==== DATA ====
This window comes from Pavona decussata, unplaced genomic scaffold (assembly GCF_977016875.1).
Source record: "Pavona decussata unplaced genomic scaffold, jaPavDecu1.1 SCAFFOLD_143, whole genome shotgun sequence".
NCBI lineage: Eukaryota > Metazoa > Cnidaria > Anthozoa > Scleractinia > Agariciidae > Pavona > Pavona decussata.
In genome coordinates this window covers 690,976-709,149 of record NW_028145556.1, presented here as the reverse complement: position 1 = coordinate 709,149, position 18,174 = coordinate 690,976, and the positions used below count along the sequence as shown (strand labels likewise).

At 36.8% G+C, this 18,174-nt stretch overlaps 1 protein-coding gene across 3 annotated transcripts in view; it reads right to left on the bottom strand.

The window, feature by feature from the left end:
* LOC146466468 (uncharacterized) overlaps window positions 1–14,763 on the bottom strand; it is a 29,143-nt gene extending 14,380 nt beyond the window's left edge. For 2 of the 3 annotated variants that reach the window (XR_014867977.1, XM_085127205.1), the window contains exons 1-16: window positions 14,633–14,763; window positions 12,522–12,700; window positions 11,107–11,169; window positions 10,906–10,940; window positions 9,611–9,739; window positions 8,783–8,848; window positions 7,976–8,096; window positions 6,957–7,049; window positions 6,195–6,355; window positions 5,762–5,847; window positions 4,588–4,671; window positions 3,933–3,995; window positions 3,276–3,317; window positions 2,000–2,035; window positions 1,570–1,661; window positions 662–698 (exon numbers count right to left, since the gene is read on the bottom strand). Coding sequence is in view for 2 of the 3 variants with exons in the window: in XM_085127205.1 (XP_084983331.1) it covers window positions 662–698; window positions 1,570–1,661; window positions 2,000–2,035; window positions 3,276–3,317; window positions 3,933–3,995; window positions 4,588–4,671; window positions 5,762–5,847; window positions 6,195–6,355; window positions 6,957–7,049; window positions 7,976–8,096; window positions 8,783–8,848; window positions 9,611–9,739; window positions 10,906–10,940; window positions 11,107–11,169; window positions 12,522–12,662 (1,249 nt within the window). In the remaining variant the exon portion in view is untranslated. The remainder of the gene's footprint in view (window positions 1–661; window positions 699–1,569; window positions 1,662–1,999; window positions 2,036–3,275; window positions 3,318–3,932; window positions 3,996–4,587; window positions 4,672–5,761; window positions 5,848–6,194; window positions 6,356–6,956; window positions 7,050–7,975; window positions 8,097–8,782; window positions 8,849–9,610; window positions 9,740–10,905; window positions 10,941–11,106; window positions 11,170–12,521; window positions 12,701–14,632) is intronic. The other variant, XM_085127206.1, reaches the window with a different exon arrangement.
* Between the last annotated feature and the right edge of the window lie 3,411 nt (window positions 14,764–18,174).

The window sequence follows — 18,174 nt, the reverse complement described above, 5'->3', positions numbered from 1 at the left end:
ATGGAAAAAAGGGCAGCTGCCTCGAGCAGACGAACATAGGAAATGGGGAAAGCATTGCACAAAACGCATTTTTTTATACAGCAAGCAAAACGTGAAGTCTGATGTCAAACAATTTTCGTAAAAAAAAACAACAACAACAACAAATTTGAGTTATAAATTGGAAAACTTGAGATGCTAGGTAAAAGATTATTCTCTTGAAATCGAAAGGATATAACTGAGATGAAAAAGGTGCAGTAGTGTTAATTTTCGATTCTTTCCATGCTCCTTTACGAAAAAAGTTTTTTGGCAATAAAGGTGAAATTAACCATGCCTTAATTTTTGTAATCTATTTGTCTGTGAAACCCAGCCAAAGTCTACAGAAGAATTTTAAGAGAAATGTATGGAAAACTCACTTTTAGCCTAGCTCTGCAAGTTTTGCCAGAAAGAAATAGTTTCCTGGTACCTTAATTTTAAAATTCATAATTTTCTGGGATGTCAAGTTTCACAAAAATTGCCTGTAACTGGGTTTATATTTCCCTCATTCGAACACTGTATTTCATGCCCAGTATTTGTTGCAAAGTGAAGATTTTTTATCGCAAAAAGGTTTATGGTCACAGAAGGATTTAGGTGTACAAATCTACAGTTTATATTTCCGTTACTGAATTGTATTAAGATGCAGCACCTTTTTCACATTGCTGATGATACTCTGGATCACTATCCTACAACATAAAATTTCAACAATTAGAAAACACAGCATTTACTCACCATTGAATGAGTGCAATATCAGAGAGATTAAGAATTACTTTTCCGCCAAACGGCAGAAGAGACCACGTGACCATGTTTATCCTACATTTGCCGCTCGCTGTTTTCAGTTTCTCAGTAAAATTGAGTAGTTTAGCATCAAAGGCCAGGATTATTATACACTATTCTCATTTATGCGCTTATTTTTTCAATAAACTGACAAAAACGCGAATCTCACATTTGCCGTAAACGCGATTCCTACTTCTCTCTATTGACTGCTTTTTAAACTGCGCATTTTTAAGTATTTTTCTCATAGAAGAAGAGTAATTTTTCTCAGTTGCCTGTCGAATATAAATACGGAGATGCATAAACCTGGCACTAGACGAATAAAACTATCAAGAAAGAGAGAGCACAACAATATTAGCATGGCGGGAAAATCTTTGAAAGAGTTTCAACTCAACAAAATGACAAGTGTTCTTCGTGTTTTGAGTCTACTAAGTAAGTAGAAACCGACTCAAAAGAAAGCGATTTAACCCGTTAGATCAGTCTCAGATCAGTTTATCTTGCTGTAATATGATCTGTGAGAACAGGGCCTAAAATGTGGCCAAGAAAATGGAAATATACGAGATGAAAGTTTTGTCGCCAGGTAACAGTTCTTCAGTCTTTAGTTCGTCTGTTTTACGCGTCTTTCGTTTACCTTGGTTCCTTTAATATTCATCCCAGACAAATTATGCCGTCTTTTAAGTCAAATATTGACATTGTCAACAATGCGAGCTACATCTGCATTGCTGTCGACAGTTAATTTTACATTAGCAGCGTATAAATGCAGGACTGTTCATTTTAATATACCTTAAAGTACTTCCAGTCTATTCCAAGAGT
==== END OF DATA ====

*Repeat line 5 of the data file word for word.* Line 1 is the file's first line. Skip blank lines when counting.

At 36.8% G+C, this 18,174-nt stretch overlaps 1 protein-coding gene across 3 annotated transcripts in view; it reads right to left on the bottom strand.